Sources: Mark Landler, “As Exchange Rates Swing, Car Makers Try to Duck,” The New York Times, January 17, 2004, pp. B1, B4; N. Boudette, “Volkswagen Posts 95% Drop in Net,” The Wall Street Journal, February 19, 2004, p. A3; and “Volkswagen’s Financial Mechanic,” Corporate Finance, June 2003, p. 1.
The Nature of the Foreign Exchange Market
The foreign exchange market is not located in any one place. It is a global network of banks, brokers, and foreign exchange dealers connected by electronic communications systems. When companies wish to convert currencies, they typically go through their own banks rather than entering the market directly. The foreign exchange market has been growing at a rapid pace, reflecting a general growth in the volume of cross-border trade and investment (see Chapter 1). In March 1986, the average total value of global foreign exchange trading was about $200 billion per day. According to the triannual survey by the Bank of International Settlements, by April 1995, it was more than $1,200 billion per day; by April 2007, it had surged to $3.21 trillion per day; and by April 2010, it had hit $4 trillion a day.4 The most important trading centers are London (37 percent of activity), New York (18 percent of activity), and Zurich, Tokyo, and Singapore (all with around 5 to 6 percent of activity).5 Major secondary trading centers include Frankfurt, Paris, Hong Kong, and Sydney.
London’s dominance in the foreign exchange market is due to both history and geography. As the capital of the world’s first major industrial trading nation, London had become the world’s largest center for international banking by the end of the nineteenth century, a position it has retained. Today, London’s central position between Tokyo and Singapore to the east and New York to the west has made it the critical link between the East Asian and New York markets. Due to the particular differences in time zones, London opens soon after Tokyo closes for the night and is still open for the first few hours of trading in New York.6
Two features of the foreign exchange market are of particular note. The first is that the market never sleeps. Tokyo, London, and New York are all shut for only 3 hours out of every 24. During these three hours, trading continues in a number of minor centers, particularly San Francisco and Sydney, Australia. The second feature of the market is the integration of the various trading centers. High-speed computer linkages among trading centers around the globe have effectively created a single market. The integration of financial centers implies there can be no significant difference in exchange rates quoted in the trading centers. For example, if the yen/dollar exchange rate quoted in London at 3 p.m. is ¥120 = $1, the yen/dollar exchange rate quoted in New York at the same time (10 a.m. New York time) will be identical. If the New York yen/dollar exchange rate were ¥125 = $1, a dealer could make a profit through arbitrage, buying a currency low and selling it high. For example, if the prices differed in London and New York as given, a dealer in New York could take $1 million and use that to purchase ¥125 million. She could then immediately sell the ¥125 million for dollars in London, where the transaction would yield $1.041666 million, allowing the trader to book a profit of $41,666 on the transaction. If all dealers tried to cash in on the opportunity, however, the demand for yen in New York would rise, resulting in an appreciation of the yen against the dollar such that the price differential between New York and London would quickly disappear. Because foreign exchange dealers are always watching their computer screens for arbitrage opportunities, the few that arise tend to be small, and they disappear in minutes.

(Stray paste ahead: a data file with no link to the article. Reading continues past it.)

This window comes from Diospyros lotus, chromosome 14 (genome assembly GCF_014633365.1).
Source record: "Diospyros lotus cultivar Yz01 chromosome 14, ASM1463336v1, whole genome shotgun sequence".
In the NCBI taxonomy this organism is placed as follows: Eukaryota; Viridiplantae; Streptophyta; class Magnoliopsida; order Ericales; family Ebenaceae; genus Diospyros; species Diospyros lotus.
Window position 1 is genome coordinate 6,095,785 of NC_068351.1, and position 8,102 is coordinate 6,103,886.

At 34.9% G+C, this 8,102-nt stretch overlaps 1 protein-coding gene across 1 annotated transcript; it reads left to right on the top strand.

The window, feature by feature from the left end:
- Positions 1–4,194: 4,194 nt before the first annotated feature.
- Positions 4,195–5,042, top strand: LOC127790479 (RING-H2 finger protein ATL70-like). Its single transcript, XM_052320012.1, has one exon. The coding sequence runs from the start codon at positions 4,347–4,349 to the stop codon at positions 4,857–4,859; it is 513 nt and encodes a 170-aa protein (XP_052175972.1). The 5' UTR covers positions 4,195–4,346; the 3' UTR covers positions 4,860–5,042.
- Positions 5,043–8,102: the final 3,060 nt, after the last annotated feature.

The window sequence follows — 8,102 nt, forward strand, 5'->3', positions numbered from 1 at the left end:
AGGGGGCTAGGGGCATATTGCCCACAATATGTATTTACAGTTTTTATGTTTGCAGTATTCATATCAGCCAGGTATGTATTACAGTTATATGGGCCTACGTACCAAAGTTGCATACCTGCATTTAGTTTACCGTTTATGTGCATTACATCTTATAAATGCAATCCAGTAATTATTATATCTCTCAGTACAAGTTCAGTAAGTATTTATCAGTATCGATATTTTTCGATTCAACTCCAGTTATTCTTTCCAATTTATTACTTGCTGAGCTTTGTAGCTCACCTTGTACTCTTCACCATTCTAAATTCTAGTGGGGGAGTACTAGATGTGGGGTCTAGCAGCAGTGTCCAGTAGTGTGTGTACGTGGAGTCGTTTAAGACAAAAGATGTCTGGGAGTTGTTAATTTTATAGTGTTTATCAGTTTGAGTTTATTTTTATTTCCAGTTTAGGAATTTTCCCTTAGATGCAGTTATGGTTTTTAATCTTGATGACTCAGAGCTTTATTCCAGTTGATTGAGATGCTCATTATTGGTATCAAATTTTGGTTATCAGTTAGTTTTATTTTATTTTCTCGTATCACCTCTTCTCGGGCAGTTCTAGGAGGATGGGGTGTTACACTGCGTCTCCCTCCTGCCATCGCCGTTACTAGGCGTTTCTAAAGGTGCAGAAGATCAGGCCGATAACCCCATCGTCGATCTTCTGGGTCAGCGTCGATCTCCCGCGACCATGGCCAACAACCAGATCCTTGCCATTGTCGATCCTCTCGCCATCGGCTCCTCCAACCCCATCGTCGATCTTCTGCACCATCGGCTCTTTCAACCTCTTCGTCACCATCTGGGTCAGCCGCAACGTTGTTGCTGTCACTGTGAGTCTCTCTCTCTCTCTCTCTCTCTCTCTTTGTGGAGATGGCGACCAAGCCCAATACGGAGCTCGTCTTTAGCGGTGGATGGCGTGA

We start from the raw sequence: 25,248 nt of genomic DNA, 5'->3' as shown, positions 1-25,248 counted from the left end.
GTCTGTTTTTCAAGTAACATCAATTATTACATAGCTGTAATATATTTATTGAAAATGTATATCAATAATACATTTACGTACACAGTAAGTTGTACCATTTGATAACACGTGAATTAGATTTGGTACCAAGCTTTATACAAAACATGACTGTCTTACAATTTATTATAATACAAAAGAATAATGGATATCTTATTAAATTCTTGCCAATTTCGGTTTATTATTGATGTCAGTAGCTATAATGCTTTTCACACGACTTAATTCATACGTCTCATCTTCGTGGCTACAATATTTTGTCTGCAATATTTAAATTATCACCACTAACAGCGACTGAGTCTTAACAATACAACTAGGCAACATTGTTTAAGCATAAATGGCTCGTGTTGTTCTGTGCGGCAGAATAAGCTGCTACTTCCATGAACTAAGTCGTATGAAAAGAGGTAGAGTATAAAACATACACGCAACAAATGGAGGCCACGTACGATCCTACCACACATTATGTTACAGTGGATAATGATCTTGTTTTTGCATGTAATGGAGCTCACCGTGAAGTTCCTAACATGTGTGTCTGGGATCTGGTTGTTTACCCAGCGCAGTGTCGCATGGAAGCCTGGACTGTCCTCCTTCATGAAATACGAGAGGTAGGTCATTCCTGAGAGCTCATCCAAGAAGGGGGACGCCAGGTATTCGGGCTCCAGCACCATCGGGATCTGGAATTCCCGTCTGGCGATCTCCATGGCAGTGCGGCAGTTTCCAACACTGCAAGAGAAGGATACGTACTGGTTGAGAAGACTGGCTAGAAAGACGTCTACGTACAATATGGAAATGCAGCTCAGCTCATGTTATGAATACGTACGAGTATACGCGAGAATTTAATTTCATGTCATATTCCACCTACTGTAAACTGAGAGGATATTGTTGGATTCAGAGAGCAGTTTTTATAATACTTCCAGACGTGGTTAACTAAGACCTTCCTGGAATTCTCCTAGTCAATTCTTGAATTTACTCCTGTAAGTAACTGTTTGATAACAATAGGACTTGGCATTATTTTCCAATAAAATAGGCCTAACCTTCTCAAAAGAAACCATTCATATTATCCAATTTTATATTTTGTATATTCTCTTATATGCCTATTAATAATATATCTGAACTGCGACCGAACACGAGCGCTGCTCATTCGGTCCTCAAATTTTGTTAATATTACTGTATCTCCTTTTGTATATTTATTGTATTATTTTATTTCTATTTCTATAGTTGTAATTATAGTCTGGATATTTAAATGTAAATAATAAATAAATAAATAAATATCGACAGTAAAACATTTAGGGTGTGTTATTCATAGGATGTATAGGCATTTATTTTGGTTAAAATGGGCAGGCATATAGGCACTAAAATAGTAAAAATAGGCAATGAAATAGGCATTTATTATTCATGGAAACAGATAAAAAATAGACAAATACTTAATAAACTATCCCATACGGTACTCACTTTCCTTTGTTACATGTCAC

The purchase of securities in one market for immediate resale in another to profit from a price discrepancy.
Another feature of the foreign exchange market is the important role played by the U.S. dollar. Although a foreign exchange transaction can involve any two currencies, most transactions involve dollars on one side. This is true even when a dealer wants to sell a nondollar currency and buy another. A dealer wishing to sell Korean won for Brazilian real, for example, will usually sell the won for dollars and then use the dollars to buy real. Although this may seem a roundabout way of doing things, it is actually cheaper than trying to find a holder of real who wants to buy won. Because the volume of international transactions involving dollars is so great, it is not hard to find dealers who wish to trade dollars for won or real.
Due to its central role in so many foreign exchange deals, the dollar is a vehicle currency. In 2010, 85 percent of all foreign exchange transactions involved dollars on one side of the transaction. After the dollar, the most important vehicle currencies were the euro (39 percent), the Japanese yen (19 percent), and the British pound (13 percent)—reflecting the historical importance of these trading entities in the world economy. The euro has replaced the German mark as the world’s second most important vehicle currency. The British pound used to be second in importance to the dollar as a vehicle currency, but its importance has diminished in recent years. Despite this, London has retained its leading position in the global foreign exchange market.
• QUICK STUDY
1. What is a spot exchange rate?
2. What is the difference between a spot exchange rate and a forward rate?
3. Why do businesses use forward exchange rates?
4. What is the difference between a forward exchange rate and a currency swap?
5. Due to arbitrage, what will be the difference between exchange rates in different financial centers?